For the new stainless steel element - the element has to clear the stand pipe inside the boiler so you are limited to where the new element can be located. The new boiler also has different dimensions so it isn't clear that the current element would work without milling the interior of the old boiler.
-"Good quality brings happiness as you use it" - Nobuho Miya, Kamasada

Eightpointnine (original poster)
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#7: Post by Eightpointnine (original poster) »

Alternatively, if anyone could take some measurements from their own 2013+ stainless steel heating element (no need to open the boiler):

-The outer diameter in mm of the brass fixing nut (the one on the top of the boiler that keeps the heating element in place)
-The diameter in mm of the rubber gasket on which the brass fixing nut sits.

This will help immensely : Its looking like it might fit. Its a bit tighter than the newer boilers, as the steam wand pipe has a "ridge" sticking out the top of boiler.

Norvin
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#8: Post by Norvin »

I have a spare in the garage.
The nut is 28mm across flats. I don't have rubber washer but there is a metal washer, 23mm x 34mm. The hole in the boiler is D shaped. The distance from the underside of the hole to the flange is 84mm.
I still think that looking for a two pronged element, perhaps from another make of machine, is a better option.

Eightpointnine (original poster)
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#9: Post by Eightpointnine (original poster) »

Answering to a few replies above :

JRising - Fitting one of the holes over the new larger hole : Exactly! One of the holes lines up directly where the new larger hole would be, so one less issue. I'm thinking using a sealing method à la brass/stainless steel bolt and nut + washer would work for the remaining hole (its quite far from the new larger hole's location), maybe with Loctite seeing as I'm never going to open it. Hell...you could even weld it shut. In fact, this might even be a better solution is its available : weld some non-corrosive metal and grind it flat and polish it. Thought I'd stick with my first solution to keep it simple.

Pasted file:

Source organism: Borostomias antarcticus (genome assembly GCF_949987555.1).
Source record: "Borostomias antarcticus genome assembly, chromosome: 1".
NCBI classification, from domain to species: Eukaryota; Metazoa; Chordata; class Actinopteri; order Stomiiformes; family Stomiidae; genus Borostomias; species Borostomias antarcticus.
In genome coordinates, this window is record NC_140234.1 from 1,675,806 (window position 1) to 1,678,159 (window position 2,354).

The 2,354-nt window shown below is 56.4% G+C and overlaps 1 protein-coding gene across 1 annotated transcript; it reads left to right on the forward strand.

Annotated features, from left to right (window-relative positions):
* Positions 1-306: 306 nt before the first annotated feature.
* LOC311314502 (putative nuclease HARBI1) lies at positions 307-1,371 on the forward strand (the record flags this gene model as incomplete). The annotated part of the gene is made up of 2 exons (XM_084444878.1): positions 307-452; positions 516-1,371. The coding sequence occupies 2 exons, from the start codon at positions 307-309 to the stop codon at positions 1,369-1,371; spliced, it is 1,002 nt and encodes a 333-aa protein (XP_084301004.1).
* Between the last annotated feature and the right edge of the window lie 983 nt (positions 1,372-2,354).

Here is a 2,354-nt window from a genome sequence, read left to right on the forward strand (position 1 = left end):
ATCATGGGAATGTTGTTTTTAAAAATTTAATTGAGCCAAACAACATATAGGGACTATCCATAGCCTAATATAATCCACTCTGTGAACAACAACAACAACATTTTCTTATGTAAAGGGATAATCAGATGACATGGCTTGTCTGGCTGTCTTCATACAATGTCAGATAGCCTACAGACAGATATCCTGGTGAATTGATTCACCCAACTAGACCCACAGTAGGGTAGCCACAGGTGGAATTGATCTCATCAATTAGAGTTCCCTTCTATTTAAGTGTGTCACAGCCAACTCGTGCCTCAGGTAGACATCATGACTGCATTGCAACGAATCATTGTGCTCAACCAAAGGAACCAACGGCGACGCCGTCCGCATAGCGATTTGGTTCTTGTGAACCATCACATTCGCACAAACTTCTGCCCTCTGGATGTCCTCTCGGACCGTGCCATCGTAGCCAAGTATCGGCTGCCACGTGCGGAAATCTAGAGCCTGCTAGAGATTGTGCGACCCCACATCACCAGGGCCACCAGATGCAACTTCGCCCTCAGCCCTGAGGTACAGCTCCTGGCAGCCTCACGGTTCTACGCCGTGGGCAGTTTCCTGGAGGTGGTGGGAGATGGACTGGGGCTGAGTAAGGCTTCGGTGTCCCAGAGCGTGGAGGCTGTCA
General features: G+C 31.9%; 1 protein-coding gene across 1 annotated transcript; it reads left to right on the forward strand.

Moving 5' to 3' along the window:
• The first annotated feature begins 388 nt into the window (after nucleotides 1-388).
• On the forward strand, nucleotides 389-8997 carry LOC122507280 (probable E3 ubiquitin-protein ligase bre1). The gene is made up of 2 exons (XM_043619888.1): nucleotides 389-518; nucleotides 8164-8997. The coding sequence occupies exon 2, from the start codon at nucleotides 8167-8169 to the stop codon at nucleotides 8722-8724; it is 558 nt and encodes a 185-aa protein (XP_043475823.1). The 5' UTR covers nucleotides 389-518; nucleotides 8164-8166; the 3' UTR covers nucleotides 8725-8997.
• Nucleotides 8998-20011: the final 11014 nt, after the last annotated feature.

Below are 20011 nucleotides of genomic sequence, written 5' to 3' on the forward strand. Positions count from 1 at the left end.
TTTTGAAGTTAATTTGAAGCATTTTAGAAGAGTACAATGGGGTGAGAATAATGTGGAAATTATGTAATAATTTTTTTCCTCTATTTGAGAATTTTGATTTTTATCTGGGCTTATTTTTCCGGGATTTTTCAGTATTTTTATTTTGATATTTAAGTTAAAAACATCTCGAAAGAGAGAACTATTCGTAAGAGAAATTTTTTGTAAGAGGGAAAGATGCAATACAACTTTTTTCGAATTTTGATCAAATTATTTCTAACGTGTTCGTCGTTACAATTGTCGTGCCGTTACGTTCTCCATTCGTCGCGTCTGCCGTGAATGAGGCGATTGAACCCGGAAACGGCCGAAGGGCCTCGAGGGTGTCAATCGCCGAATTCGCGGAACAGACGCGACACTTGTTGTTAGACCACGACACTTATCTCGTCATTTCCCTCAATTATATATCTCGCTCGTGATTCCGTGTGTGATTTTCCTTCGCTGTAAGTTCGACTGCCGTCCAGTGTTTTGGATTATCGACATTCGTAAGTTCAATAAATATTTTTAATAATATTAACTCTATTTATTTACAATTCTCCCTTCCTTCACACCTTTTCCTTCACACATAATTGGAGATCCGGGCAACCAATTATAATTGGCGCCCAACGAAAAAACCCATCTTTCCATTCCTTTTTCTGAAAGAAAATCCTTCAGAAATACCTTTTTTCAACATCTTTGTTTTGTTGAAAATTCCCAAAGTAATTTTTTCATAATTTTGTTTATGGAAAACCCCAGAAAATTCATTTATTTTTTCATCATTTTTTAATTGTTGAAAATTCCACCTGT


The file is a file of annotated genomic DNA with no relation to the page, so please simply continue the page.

baldheadracing - Needing to machine the inside to fit the old boiler: what I was planning on doing is finding either a friend or even going to machine shop somewhere and getting it milled to the correct dimensions, spot on where I need it. Along with milling a ledge so to speak for fitting either the gasket or the lip of the heating element so its flush with the "ceiling" of the boiler. Apparently a lot of shops will do this for 20$ or so.

Norvin - Measurements of the heating element BIG thank you my friend; this is very helpful!

Thank you to everyone; I'll keep my eye out for the 110v old-style heating element for a few weeks, but otherwise I'll seriously look into adapting the 2013+ heating element. The plus side is that it'll be future proof; swapping out the heating element will be a breeze and easily available, while the old heating element will likely be unavailable within a few years.

Any other tips and tricks would be great, but so far this is all very helpful inputs.

Eightpointnine (original poster)
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#10: Post by Eightpointnine (original poster) »

Norvin wrote:I have a spare in the garage.
I still think that looking for a two pronged element, perhaps from another make of machine, is a better option.
Hmm...that would mean finding an element with essentially the same two hole locations...I'll take a look, but my hopes aren't high.